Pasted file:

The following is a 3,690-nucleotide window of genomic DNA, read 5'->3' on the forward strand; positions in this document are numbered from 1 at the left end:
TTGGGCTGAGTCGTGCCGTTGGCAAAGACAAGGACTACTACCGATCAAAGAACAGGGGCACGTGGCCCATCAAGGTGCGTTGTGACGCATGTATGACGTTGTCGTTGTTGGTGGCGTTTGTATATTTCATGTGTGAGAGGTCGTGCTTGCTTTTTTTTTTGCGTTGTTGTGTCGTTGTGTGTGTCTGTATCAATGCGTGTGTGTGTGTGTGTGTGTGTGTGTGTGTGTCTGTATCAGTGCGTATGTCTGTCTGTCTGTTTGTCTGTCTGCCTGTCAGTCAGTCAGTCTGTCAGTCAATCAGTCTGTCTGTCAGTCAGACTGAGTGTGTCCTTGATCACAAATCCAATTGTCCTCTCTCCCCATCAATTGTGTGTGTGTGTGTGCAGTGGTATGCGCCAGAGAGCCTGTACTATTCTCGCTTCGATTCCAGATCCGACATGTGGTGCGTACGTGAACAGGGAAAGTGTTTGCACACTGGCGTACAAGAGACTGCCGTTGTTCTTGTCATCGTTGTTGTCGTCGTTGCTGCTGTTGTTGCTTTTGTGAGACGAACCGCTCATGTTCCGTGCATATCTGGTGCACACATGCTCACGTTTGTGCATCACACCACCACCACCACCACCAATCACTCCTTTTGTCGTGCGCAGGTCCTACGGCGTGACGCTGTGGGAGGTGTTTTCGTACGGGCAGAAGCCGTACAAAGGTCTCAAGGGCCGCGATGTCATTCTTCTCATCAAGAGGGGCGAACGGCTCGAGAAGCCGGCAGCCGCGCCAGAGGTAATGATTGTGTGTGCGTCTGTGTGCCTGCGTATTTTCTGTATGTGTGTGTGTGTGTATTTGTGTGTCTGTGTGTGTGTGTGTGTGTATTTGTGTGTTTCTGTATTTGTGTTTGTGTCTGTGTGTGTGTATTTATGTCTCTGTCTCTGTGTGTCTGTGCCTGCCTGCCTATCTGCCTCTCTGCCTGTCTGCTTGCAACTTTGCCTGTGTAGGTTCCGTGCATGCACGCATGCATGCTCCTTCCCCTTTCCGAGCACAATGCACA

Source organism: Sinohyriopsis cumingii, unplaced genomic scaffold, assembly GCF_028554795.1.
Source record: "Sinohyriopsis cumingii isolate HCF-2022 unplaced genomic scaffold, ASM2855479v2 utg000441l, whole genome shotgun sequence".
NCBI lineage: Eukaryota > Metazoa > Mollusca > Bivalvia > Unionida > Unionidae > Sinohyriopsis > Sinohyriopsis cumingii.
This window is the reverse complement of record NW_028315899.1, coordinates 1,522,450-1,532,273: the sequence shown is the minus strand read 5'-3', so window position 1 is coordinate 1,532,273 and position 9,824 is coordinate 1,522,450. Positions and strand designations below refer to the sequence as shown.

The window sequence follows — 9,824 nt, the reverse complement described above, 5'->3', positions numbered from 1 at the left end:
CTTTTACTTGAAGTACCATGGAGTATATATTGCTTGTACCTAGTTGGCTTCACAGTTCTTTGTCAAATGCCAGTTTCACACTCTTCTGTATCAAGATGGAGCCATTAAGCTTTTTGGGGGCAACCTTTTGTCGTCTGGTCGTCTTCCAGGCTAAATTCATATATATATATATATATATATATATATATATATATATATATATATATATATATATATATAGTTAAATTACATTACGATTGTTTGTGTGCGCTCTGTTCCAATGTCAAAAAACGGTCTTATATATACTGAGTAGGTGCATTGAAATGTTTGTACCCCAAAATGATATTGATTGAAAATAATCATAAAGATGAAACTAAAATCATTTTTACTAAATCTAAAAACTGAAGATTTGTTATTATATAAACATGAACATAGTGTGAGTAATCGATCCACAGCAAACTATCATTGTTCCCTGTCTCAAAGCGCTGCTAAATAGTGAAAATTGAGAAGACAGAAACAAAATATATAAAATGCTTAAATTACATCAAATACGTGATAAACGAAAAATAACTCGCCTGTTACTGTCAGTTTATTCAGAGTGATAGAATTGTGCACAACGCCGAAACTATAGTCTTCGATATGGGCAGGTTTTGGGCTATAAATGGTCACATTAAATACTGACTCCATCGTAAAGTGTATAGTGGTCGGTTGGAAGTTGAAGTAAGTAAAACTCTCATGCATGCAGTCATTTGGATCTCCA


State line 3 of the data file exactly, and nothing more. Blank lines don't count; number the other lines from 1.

Source organism: Sinohyriopsis cumingii, unplaced genomic scaffold, assembly GCF_028554795.1.